Immune Checkpoint Molecules Have Prognostic Value in Ovarian Cancer, Study Reports

Immune Checkpoint Molecules Have Prognostic Value in Ovarian Cancer, Study Reports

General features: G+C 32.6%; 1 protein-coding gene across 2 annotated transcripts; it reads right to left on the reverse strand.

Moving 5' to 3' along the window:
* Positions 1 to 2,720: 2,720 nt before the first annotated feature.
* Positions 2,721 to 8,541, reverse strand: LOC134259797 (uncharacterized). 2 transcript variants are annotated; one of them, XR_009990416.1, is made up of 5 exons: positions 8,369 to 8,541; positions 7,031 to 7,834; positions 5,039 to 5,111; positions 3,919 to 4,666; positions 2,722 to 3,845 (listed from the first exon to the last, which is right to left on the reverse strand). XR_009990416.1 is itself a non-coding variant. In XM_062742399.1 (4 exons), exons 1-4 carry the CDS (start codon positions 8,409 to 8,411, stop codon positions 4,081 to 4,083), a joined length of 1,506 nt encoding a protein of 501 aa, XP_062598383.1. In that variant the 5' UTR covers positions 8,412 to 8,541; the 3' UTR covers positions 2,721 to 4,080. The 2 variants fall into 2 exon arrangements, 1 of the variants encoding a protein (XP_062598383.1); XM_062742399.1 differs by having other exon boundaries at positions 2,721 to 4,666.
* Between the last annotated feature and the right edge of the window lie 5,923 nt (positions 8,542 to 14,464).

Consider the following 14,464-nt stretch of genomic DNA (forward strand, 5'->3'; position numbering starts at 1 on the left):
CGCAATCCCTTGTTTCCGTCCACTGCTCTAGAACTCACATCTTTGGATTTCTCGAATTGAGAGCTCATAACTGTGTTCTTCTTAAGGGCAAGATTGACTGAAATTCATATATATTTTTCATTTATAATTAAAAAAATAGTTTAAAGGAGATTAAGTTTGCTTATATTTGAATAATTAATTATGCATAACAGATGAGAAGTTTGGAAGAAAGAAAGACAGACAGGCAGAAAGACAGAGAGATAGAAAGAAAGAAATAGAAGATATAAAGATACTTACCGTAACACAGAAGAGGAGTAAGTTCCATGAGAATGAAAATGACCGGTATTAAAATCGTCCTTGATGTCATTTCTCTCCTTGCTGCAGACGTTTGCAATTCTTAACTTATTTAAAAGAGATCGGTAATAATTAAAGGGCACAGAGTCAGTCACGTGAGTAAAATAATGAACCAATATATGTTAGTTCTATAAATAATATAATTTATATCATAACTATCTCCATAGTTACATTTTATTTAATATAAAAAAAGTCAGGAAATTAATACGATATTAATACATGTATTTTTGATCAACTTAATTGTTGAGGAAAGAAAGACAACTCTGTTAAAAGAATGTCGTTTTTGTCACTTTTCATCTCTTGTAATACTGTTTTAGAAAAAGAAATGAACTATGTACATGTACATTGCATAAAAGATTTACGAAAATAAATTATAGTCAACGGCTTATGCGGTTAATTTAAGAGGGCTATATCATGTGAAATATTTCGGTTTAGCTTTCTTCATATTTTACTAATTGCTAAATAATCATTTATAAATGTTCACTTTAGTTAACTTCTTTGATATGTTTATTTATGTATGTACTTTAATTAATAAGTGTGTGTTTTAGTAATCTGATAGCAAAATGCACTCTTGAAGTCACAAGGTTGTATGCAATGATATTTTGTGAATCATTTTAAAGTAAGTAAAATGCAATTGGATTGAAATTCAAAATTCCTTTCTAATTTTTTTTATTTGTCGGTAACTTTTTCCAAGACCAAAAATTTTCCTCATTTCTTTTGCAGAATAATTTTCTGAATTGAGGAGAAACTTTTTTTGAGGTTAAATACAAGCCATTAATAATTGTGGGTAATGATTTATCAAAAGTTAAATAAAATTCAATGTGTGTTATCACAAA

The immune checkpoint molecules PD-L1 and TIM-3 have prognostic value in people with ovarian cancer who have not yet received chemotherapy. But while low levels of TIM-3 were linked to longer survival rates, a study unexpectedly showed that high levels of PD-L1 predicted better patient survival. The findings also point to TIM-3 inhibitors as a potentially promising approach for those with ovarian cancer who have not yet received chemotherapy. The study, "TIM-3 dictates functional orientation of the immune infiltrate in ovarian cancer," was published in the journal Clinical Cancer Research. It has become abundantly clear in recent years that the immune system plays a critical role in the development of cancer, scientists say. This has led to the idea that the immune status of an individual tumor — specifically, what kinds of immune cells are present, how many there are, and what markers they are expressing — can help to develop prognoses for patients. Researchers now set out to clarify the roles of a number of immune cells and markers in high-grade serous carcinoma, the most common type of ovarian cancer. They examined 80 tumor biopsies from ovarian cancer patients who had undergone surgery
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